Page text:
Operators get RCS ready for breakthrough

Wednesday 24 February 2016 | 11:48 CET | Background

The Rich Communication Suite (RCS) developed by the GSMA has seen a slow take-up since first started in 2007, but carriers are now getting ready to roll it out on a large scale in order to respond to OTT services, according to Ingo Hofacker, responsible for product management and innovation at Deutsche Telekom. He spoke with Telecompaper in an interview at the Mobile World Congress in Barcelona.

Hofacker said it's not a question of a battle between carriers and OTT players, but he acknowledged that mobile operators have suffered from the rise of messaging services such as WhatsApp. The two now have a "mutual dependence" in which operators guarantee the quality of the online services, a type of "symbiosis", Hofacker said.

A key development was the acquisition last year by Google of RCS specialist Jibe. Google announced at MWC that it plans to support RCS with an Android client. At MWC last year, Jibe showed IP messaging services with RCS together with a number of mobile operators, including Deutsche Telekom, Sprint, Vodafone and KPN. 

The aim now is for Google and operators to work together on finally turning RCS into a mass-market service, supported by a consistent set-up for the around 1 billion Android users worldwide. To date, 47 carriers in 37 countries have implemented RCS on their own, but the number of users has been limited by configuration and interoperability issues. 

The GSMA expects an "enormous uptake" of RCS in the coming years, it told Telecompaper, driven by the new cooperation with Google. The industry group expects RCS could reach 1 billion users within 18 months. A more consistent platform and efforts by carriers and developers to make RCS work on as many devices as possible will drive the growth, said David O’Byrne, Director Network 2020 at the GSMA.

'Partner model works'

DT has embraced partnering with OTT players, while other operators have been more slow to see the value. "However you look at it, OTT players benefit from better coverage and lower latency," said Hofacker. "This guaranteed quality is essential for the user experience."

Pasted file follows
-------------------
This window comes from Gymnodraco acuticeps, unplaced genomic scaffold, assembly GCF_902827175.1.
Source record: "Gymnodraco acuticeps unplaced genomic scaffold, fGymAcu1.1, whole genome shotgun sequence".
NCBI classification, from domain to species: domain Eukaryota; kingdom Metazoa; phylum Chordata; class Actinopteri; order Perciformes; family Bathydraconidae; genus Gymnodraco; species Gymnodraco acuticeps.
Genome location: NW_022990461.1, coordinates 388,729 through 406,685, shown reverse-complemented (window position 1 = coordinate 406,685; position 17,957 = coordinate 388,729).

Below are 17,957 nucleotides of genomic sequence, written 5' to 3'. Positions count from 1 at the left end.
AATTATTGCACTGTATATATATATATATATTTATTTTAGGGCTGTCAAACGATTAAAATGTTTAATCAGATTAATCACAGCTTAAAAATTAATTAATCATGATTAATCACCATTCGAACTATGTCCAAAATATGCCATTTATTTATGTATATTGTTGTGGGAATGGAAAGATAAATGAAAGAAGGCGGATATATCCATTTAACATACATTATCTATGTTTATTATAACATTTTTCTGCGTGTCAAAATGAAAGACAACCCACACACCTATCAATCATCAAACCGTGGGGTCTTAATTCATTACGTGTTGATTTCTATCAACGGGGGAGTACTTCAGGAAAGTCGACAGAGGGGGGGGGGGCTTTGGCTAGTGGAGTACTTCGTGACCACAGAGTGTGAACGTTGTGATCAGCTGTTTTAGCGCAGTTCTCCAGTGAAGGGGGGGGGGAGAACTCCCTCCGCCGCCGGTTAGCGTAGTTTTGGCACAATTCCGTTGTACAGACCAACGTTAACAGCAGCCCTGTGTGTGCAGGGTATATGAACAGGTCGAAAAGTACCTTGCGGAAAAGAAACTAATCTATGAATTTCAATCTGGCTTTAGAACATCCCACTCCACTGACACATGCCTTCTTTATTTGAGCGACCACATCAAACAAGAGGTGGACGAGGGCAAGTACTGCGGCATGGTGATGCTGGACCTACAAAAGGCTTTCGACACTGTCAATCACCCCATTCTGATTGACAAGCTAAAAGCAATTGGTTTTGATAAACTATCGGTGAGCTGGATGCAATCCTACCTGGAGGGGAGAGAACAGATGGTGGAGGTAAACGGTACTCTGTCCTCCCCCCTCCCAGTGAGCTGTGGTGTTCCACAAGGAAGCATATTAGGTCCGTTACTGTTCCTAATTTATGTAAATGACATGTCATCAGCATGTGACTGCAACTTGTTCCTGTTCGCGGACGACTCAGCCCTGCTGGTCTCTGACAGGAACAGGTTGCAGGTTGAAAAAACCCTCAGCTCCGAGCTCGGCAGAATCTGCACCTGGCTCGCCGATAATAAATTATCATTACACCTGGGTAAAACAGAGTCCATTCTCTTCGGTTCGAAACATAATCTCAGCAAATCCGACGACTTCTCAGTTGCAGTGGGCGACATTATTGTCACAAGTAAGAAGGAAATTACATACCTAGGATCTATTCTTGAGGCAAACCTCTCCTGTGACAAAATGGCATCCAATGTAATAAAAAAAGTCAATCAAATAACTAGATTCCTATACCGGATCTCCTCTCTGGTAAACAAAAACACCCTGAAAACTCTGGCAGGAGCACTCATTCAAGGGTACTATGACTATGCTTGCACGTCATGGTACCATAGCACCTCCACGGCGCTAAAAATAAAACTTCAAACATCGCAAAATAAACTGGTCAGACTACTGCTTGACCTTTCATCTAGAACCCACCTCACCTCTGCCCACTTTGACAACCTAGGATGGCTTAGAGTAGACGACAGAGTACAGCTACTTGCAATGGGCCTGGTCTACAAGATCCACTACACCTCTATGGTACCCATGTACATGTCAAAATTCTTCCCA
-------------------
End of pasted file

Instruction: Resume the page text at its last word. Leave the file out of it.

Mobile providers should not try to differentiate themselves with new services, Hofacker said. Instead they should focus on optimising existing services, using the network as the starting point. “Carriers need to put the customer experience first. Customer should have always-on access to services, whether it's Spotify or YouTube, without having to think about connectivity, Wi-Fi or 4G.” 

The pressure on mobile networks will not relent in the coming years. Not only mobile video is driving exponential growth in data traffic, but new services such as virtual reality will demand their place on networks, Hofacker expects. This makes latency an important area for attention. "4G in theory will ensure low latency, but when VR becomes mainstream, you will need 5G. VR is still in the early stages and it will be a few years yet before VR becomes a part of the communication mix." 

Facebook CEO Mark Zuckerberg said at MWC that VR will be the 'killer application' for 5G. Facebook has partnered with the likes of Intel, Nokia, Deutsche Telekom and others in the Telecom Infra Project to work on the required scaling of telecom networks in order to deliver the capacity needed for video, virtual reality and other online services.

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